When you decide to install wall-to-wall, you can count on it having a big impact on the look of the space. But carpet can also affect how a room feels—and not just to your feet. As a natural insulator, wall-to-wall carpeting prevents warm (and cool) air from escaping and absorbs sound. And, unlike hard flooring, it can also inhibit slips and cushion falls, important considerations if you live with roughhousing kids or an aging parent.
Wall-to-wall carpeting, which first came on the scene in the 1930s, now accounts for half of all the flooring sold in America. The majority of carpet is made here too—how many things can you say that about these days?—mainly in Dalton, Georgia, where the industry began. Most is tufted, but some carpet is woven on looms for a tighter, more durable construction.
Unlike hardwood and stone, carpeting can be laid over damaged or uneven surfaces, a concrete slab, and many types of existing flooring, so you may save money on prep work. And once it's in, you'll find it a cinch to care for, thanks to advances in fibers and stain-resistant treatments. Not to mention there's an almost endless variety of styles, from nubby, looped designs to closely clipped "velvets" with a silky feel and sheen. You'll find patterns, too, including florals, faux bois, damasks, and "sculpted" looks that combine different pile heights.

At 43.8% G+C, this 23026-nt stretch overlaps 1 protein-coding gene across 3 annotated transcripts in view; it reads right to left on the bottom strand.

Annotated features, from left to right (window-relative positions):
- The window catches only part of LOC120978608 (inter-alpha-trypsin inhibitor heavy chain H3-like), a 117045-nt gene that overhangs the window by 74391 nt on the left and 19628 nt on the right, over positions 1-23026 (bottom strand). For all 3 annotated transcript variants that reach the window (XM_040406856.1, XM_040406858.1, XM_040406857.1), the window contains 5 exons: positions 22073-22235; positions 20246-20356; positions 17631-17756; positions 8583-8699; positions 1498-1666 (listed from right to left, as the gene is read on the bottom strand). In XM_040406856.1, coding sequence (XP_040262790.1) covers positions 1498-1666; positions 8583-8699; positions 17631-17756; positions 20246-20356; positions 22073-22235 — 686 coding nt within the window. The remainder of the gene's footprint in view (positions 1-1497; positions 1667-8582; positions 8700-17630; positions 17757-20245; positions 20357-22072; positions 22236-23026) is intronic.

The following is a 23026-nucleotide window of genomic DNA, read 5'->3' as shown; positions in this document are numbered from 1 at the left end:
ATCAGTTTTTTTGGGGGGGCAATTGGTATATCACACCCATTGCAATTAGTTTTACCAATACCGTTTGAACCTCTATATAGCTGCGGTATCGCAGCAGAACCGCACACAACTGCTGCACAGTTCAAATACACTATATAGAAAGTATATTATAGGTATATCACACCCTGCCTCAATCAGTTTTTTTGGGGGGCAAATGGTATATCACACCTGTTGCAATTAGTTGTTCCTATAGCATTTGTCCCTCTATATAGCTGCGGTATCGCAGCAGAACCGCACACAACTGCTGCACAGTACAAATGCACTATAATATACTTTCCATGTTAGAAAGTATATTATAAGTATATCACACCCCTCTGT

Before you kick off your shoes and sink your feet in, read on to learn everything you need to know about wall-to-wall carpeting.
Shown: Velvet—a soft, short, dense-cut pile—is a good choice for a family room where you spend lots of time on the floor.
Similar to shown: Mink, in Crete, from $5 per square foot; Shaw Floors